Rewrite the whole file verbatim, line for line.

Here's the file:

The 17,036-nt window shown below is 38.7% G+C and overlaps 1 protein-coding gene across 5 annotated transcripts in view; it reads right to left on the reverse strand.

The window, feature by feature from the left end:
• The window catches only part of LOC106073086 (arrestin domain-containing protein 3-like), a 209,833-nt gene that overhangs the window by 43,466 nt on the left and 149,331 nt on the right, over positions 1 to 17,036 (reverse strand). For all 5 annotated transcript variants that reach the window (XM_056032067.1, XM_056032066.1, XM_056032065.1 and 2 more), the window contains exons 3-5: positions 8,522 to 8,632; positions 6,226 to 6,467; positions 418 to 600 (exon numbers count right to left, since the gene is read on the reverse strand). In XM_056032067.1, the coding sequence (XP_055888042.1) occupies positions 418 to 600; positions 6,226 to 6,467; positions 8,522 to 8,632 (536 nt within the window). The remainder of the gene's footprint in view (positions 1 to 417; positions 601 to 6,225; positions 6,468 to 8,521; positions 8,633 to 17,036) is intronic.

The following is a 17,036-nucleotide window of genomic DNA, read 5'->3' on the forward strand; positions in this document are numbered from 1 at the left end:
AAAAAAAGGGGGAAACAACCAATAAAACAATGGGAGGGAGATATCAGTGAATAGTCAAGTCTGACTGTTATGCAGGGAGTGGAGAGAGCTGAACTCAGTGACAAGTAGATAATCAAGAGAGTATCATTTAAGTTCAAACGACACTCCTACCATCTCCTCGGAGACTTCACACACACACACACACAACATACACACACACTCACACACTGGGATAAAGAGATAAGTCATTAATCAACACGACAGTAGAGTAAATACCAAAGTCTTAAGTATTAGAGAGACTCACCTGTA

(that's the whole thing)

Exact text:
The 17,036-nt window shown below is 38.7% G+C and overlaps 1 protein-coding gene across 5 annotated transcripts in view; it reads right to left on the reverse strand.

The window, feature by feature from the left end:
• The window catches only part of LOC106073086 (arrestin domain-containing protein 3-like), a 209,833-nt gene that overhangs the window by 43,466 nt on the left and 149,331 nt on the right, over positions 1 to 17,036 (reverse strand). For all 5 annotated transcript variants that reach the window (XM_056032067.1, XM_056032066.1, XM_056032065.1 and 2 more), the window contains exons 3-5: positions 8,522 to 8,632; positions 6,226 to 6,467; positions 418 to 600 (exon numbers count right to left, since the gene is read on the reverse strand). In XM_056032067.1, the coding sequence (XP_055888042.1) occupies positions 418 to 600; positions 6,226 to 6,467; positions 8,522 to 8,632 (536 nt within the window). The remainder of the gene's footprint in view (positions 1 to 417; positions 601 to 6,225; positions 6,468 to 8,521; positions 8,633 to 17,036) is intronic.

The following is a 17,036-nucleotide window of genomic DNA, read 5'->3' on the forward strand; positions in this document are numbered from 1 at the left end:
AAAAAAAGGGGGAAACAACCAATAAAACAATGGGAGGGAGATATCAGTGAATAGTCAAGTCTGACTGTTATGCAGGGAGTGGAGAGAGCTGAACTCAGTGACAAGTAGATAATCAAGAGAGTATCATTTAAGTTCAAACGACACTCCTACCATCTCCTCGGAGACTTCACACACACACACACACAACATACACACACACTCACACACTGGGATAAAGAGATAAGTCATTAATCAACACGACAGTAGAGTAAATACCAAAGTCTTAAGTATTAGAGAGACTCACCTGTA